We headed to the big market before going to the ministry. Now this was a treat!!! Rows and rows of tropical fruit for sale, and in this I discovered even more fruit that grew on Floris' land amongst the trees, avocados, mangoes, star fruit.. We saw avocados the size of melons - unfortunately they weren't ripe but back in NZ they would have lasted my family three days of goodness!! The real treat was walking to stall after stall of cacao beans for sale. Smelling them and asking what region they were from. Such variances in fragrance depending on the farm and region. The major difference was Koko that came from Savaii, the smaller of the two Samona islands. The fragrance and flavour was very different. The Cacao from Savaii grows on black lava fields. We will be visiting this island tomorrow for a few days. And then each stall was also selling Koko Samoa, which is the bean roasted and hand ground, so it is quite grainy. This is what is used in the drink that Samoans drink every night. Every single stall's Koko Samoa was burnt. I would pick it up in anticipation of meeting the fragrance that was experienced in the beans and the dominate fragrance was always burnt cacao. Here were stunning full flavoured beans and next to them, their usage, black blocks of not just over roasted but well and truly burnt cacao liquor. I have a mission to make Koko Samoa with unburnt beans. I wonder if the Samoans will like it? Perhaps their palate has become so in tune with the burnt taste that that is how they like it? We will have to do a taste test on the locals to find out!!!!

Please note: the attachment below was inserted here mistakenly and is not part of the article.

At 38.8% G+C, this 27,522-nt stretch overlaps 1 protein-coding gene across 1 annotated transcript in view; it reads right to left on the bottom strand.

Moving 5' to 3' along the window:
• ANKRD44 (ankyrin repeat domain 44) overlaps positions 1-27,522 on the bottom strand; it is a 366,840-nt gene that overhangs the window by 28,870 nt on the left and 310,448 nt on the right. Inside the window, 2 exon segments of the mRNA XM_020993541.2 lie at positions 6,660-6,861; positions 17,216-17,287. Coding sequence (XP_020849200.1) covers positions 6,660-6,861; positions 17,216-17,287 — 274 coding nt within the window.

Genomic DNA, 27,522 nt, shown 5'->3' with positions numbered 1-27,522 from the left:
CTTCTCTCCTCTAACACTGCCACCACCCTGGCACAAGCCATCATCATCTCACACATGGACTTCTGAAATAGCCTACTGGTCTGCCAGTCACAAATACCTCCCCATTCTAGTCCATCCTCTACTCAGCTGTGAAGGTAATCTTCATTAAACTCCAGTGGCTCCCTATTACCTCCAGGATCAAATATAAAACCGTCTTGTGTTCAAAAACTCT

When we got to the Agricultural building, the minister for cacao was not there but out in a village. Floris rang him and he said to come and pick him up and he would come with her to her farm.